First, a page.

How philistine can you get, Canada? Ice hockey? Is that all you care about?
Our hockey obsession keeps growing. The lockout was supposed to dampen our appetite for the game, but it only heightened it. We defeat Germany in the World Junior Hockey Championship – it's front-page news! Hockey adorns our currency – our $5 bills. Our Prime Minister is writing a book. It's not about politics. It's about hockey.
Check out the media. Of all the grave issues and cancers and maladies afflicting humanity, guess what took up practically more page space in the past year or so than any of them? A debate over hockey head injuries. It's a serious problem, no doubt. But a priority?
Remember the age-old debate over what constituted Canadian identity? It's over, Earthlings. The ballots are in. It's hockey. It's our religion, we're told. It's the culture. It's who we are. After 145 years of history, that's it.
I've written books on hockey and am a big fan of the game, but isn't our perspective getting a little out of whack? While there's no disputing passionate interest in the sport, more kids play soccer than hockey, more adults play golf, and great waves of new Asian immigrants coming to our shores have little or no interest in the game.
Ken Campbell and Jim Parcels have just published an important book called Selling the Dream: How Hockey Parents and Their Kids are Paying the Price for Our National Obsession. They chronicle how countless numbers of parents, deluded by the hype, spend crazy amounts of money – money that should be saved for college educations – in the low-hope pursuit of the big dream for their kids. At age 9, they have them travelling to tournaments in Pittsburgh. They have them suited up for 70 games a year.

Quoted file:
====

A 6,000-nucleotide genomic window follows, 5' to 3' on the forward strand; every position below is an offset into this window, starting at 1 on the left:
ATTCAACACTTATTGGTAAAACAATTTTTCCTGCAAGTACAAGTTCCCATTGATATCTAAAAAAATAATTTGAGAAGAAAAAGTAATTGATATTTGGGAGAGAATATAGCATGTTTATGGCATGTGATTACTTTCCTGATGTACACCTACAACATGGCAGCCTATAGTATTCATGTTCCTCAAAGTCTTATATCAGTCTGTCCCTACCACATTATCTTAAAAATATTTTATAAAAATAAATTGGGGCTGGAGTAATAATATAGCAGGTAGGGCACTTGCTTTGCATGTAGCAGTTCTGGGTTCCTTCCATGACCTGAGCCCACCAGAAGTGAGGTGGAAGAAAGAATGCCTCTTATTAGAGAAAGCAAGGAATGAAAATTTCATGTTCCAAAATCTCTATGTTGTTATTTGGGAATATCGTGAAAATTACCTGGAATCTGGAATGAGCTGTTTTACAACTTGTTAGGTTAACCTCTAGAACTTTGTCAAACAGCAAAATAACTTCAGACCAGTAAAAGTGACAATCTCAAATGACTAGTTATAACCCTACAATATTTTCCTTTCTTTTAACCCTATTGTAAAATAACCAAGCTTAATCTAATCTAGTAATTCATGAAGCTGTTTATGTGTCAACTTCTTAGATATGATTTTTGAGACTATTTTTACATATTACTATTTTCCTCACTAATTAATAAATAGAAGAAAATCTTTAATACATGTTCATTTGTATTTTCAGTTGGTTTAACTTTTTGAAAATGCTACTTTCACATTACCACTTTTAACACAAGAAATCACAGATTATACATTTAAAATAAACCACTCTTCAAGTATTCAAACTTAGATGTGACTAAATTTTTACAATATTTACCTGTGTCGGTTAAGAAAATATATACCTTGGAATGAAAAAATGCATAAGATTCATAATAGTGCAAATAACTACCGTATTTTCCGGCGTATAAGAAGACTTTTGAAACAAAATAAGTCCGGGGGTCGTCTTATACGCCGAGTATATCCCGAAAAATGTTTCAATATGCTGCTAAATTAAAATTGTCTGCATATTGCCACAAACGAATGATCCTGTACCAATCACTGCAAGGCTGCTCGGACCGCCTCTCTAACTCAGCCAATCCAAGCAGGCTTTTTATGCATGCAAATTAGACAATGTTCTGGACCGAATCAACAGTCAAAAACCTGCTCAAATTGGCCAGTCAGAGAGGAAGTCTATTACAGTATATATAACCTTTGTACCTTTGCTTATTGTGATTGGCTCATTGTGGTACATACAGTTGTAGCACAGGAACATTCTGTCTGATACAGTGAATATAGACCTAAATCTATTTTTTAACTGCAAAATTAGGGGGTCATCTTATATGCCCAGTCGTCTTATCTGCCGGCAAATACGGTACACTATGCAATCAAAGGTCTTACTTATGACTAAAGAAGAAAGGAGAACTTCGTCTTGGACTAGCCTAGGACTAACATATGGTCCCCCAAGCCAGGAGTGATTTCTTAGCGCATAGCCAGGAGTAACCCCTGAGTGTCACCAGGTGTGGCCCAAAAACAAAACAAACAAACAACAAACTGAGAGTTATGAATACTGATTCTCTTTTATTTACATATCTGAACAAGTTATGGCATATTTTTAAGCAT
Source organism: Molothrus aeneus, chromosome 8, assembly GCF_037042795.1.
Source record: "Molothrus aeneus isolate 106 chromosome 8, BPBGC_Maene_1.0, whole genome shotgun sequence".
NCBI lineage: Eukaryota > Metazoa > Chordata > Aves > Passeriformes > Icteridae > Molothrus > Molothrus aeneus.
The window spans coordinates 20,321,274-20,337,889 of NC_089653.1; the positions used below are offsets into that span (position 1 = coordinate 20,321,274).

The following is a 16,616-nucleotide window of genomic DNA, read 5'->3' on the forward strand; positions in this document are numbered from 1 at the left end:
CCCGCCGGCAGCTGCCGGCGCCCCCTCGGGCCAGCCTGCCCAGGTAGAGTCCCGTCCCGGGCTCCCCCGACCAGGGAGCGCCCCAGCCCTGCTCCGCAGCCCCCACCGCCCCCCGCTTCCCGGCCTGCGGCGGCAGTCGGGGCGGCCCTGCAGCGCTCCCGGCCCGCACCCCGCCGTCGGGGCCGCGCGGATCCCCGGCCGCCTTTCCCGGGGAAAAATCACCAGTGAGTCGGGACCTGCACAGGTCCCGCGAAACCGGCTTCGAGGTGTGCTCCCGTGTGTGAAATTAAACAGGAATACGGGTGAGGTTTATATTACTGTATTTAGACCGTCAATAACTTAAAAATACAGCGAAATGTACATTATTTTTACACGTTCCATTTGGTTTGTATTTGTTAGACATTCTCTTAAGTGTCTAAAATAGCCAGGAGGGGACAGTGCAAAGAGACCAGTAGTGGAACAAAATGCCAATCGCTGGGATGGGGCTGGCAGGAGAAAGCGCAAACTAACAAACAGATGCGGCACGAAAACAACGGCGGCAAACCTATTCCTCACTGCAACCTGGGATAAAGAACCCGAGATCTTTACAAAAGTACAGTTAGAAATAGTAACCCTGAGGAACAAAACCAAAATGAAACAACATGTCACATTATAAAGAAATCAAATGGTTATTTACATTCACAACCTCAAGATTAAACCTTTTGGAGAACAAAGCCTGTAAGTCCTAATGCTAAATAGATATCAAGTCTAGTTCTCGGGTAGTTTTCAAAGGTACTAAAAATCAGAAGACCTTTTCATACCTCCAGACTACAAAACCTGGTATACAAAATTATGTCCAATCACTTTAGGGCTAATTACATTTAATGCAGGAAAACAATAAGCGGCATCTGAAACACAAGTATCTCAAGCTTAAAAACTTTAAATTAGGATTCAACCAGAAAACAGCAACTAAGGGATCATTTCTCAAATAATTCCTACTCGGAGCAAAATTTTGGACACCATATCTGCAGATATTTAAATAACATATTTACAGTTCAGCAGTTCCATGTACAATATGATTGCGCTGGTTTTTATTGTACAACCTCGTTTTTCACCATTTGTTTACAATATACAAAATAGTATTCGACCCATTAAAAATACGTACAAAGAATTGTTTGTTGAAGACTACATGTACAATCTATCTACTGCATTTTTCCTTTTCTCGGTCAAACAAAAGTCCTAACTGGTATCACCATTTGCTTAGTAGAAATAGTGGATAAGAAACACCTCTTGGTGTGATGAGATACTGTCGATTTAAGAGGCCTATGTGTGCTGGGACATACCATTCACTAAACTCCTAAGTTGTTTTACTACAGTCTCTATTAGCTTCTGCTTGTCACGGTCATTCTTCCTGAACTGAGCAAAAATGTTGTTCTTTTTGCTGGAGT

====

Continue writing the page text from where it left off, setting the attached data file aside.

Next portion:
"Hockey is and always will be an enormous part of the Canadian cultural fabric," Mr. Campbell told Maclean's. "But I want people, when they read this book, to realize that it's time to dial things down a bit. Hockey has become almost too important in Canada; in a lot of ways, it's all we have."
Of course, this country could do a lot worse than having hockey as its big deal. At least our identity isn't guns. As for giving Canada a philistine reputation, who says hockey is all that low-brow? Okay, Don Cherry's medieval version of the game certainly is. But in its purer form, hockey is artistic, demanding of quick strategic thinking and superior athletic talent. As for our kids' preoccupations, better the ice than the street corners.
Our reputation as the land of hockey will become more entrenched when Stephen Harper brings out his hockey book in the fall. Yep, the iceman writeth. And it's a fine idea, actually. It's a book about hockey's earliest days, in places like Dawson City, Yukon, and its formative characters, like Lord Stanley.
It's a great way for Mr. Harper to connect with the public. But it's not a quickie book done for political purposes. The Prime Minister has been pecking away at it for years. It's diligently researched, I'm told, and scholarly. He has wisely tapped into Globe and Mail hockey sage Roy MacGregor for advice. In his consultant's role, Mr. MacGregor has had many sessions with Mr. Harper and come away impressed.
The book will tell how the game took hold of Canada's psyche. It did indeed – and it has held it ever since.
But is hockey the real Canadian identity? A big part of it, no doubt. But isn't our identity the land itself? Isn't that what makes Canada exceptional? Physically, no other country combines the mass and awe-inspiring beauty of this one. Russia is bigger, but if you have ever travelled its expanse, it doesn't compare with the grandeur you find here.
The land, not the game, is what sets us apart. Hockey, enacted on its frozen surfaces, is indelibly etched.